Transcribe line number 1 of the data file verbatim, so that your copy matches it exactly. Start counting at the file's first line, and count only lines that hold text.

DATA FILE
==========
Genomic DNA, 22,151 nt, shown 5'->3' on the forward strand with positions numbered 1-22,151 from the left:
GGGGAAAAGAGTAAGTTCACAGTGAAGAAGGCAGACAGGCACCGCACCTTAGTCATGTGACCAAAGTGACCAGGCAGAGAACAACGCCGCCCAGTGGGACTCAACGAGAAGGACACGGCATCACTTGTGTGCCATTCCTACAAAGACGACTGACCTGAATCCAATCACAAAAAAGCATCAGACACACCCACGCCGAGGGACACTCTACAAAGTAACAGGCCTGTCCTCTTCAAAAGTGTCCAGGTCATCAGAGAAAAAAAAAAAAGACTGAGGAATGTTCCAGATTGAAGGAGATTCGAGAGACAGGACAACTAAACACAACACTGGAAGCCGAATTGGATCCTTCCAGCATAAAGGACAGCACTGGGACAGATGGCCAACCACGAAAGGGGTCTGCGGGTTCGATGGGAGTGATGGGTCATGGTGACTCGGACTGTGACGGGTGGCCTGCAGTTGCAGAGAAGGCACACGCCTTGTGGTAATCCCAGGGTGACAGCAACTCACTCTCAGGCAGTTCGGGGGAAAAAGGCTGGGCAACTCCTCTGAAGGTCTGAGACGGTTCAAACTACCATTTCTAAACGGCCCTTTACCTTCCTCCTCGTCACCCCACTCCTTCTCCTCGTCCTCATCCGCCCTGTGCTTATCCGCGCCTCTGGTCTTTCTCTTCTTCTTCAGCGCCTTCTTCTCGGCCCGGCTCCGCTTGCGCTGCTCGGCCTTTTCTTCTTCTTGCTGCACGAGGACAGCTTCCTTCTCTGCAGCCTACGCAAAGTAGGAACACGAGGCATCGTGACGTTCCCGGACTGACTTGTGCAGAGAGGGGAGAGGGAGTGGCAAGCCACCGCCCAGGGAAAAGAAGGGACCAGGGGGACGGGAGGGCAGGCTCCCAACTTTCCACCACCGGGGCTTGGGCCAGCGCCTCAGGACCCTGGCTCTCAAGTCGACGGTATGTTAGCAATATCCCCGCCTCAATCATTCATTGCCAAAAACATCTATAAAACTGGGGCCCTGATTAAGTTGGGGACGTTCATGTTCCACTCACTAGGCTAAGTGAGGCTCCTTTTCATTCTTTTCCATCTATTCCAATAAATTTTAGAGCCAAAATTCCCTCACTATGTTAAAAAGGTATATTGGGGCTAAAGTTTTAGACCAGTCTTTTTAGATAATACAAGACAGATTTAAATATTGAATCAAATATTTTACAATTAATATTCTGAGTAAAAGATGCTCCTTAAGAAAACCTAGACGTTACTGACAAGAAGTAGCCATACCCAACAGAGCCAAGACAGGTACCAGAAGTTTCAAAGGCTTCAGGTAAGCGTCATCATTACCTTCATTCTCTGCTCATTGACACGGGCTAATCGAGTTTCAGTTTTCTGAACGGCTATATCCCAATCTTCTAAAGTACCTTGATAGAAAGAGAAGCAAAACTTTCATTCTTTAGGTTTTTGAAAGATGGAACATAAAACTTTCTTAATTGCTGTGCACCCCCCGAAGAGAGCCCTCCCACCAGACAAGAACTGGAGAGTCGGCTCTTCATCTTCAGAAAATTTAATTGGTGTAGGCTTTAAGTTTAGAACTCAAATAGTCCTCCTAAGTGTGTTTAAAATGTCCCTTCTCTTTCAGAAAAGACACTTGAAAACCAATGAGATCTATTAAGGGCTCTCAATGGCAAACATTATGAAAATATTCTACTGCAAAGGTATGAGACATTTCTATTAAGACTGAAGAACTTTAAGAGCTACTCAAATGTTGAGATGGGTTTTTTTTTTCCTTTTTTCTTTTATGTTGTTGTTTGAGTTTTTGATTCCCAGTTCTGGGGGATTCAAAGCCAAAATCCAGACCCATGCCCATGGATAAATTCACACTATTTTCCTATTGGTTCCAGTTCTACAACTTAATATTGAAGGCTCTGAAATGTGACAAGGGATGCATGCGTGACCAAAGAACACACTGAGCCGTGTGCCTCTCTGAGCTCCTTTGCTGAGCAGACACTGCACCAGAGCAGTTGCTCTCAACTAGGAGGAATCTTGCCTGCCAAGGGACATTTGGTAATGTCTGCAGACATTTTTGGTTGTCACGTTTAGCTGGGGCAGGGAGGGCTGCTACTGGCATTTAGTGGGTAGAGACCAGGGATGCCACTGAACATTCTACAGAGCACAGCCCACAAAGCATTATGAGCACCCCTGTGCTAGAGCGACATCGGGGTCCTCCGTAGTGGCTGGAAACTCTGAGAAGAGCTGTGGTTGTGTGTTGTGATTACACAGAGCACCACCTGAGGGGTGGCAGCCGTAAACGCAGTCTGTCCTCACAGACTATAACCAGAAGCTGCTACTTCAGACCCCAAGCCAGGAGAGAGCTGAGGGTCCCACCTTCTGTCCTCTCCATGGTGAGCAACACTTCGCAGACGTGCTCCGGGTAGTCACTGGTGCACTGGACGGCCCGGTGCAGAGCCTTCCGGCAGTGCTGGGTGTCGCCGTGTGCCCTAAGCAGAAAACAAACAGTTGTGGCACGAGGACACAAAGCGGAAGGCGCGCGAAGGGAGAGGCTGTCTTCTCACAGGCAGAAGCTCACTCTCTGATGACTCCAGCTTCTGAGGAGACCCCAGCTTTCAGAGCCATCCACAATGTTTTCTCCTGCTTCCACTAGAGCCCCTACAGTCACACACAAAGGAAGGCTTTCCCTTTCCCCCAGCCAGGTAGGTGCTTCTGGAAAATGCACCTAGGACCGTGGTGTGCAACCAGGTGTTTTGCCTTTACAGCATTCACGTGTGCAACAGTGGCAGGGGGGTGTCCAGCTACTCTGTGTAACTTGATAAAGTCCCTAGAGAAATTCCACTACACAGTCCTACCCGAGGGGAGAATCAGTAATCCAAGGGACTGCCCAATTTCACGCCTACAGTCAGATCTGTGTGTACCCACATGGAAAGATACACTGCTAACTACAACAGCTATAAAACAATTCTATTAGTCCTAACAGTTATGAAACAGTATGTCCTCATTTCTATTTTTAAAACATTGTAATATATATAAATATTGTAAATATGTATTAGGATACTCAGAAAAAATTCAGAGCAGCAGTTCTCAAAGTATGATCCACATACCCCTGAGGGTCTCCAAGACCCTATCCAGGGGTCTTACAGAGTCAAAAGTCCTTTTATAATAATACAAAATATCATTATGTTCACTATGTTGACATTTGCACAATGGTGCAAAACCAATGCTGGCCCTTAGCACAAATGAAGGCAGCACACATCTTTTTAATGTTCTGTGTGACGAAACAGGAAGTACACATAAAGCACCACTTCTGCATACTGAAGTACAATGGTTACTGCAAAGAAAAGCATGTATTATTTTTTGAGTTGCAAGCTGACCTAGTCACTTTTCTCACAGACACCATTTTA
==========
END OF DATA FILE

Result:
Genomic DNA, 22,151 nt, shown 5'->3' on the forward strand with positions numbered 1-22,151 from the left: